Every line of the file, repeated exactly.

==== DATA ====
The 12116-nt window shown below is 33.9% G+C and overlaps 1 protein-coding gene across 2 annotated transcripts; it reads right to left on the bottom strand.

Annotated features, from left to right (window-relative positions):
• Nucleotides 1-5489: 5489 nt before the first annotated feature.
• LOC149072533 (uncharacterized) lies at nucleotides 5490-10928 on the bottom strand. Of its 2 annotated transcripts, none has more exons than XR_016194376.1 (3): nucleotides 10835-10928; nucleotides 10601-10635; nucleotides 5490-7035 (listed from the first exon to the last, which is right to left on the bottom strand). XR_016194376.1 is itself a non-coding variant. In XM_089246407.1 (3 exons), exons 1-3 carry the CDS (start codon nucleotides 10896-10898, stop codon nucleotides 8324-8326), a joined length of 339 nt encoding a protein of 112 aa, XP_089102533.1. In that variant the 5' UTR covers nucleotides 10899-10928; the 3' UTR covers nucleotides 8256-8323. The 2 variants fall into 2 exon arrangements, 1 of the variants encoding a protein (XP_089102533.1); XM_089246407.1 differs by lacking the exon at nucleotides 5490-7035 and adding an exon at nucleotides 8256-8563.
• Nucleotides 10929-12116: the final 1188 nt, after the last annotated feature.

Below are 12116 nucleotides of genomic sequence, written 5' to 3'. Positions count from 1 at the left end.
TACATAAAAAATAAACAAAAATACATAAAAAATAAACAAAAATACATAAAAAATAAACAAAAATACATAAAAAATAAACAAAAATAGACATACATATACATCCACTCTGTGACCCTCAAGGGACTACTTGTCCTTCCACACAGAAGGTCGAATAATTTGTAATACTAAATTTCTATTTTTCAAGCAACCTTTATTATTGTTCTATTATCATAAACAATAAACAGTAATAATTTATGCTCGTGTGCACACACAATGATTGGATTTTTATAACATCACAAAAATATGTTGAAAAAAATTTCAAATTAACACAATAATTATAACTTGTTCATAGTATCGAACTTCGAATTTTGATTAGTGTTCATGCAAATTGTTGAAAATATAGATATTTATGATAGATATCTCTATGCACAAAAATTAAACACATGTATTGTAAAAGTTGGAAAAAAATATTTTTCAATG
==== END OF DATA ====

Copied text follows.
The 12116-nt window shown below is 33.9% G+C and overlaps 1 protein-coding gene across 2 annotated transcripts; it reads right to left on the bottom strand.

Annotated features, from left to right (window-relative positions):
• Nucleotides 1-5489: 5489 nt before the first annotated feature.
• LOC149072533 (uncharacterized) lies at nucleotides 5490-10928 on the bottom strand. Of its 2 annotated transcripts, none has more exons than XR_016194376.1 (3): nucleotides 10835-10928; nucleotides 10601-10635; nucleotides 5490-7035 (listed from the first exon to the last, which is right to left on the bottom strand). XR_016194376.1 is itself a non-coding variant. In XM_089246407.1 (3 exons), exons 1-3 carry the CDS (start codon nucleotides 10896-10898, stop codon nucleotides 8324-8326), a joined length of 339 nt encoding a protein of 112 aa, XP_089102533.1. In that variant the 5' UTR covers nucleotides 10899-10928; the 3' UTR covers nucleotides 8256-8323. The 2 variants fall into 2 exon arrangements, 1 of the variants encoding a protein (XP_089102533.1); XM_089246407.1 differs by lacking the exon at nucleotides 5490-7035 and adding an exon at nucleotides 8256-8563.
• Nucleotides 10929-12116: the final 1188 nt, after the last annotated feature.

Below are 12116 nucleotides of genomic sequence, written 5' to 3'. Positions count from 1 at the left end.
TACATAAAAAATAAACAAAAATACATAAAAAATAAACAAAAATACATAAAAAATAAACAAAAATACATAAAAAATAAACAAAAATAGACATACATATACATCCACTCTGTGACCCTCAAGGGACTACTTGTCCTTCCACACAGAAGGTCGAATAATTTGTAATACTAAATTTCTATTTTTCAAGCAACCTTTATTATTGTTCTATTATCATAAACAATAAACAGTAATAATTTATGCTCGTGTGCACACACAATGATTGGATTTTTATAACATCACAAAAATATGTTGAAAAAAATTTCAAATTAACACAATAATTATAACTTGTTCATAGTATCGAACTTCGAATTTTGATTAGTGTTCATGCAAATTGTTGAAAATATAGATATTTATGATAGATATCTCTATGCACAAAAATTAAACACATGTATTGTAAAAGTTGGAAAAAAATATTTTTCAATG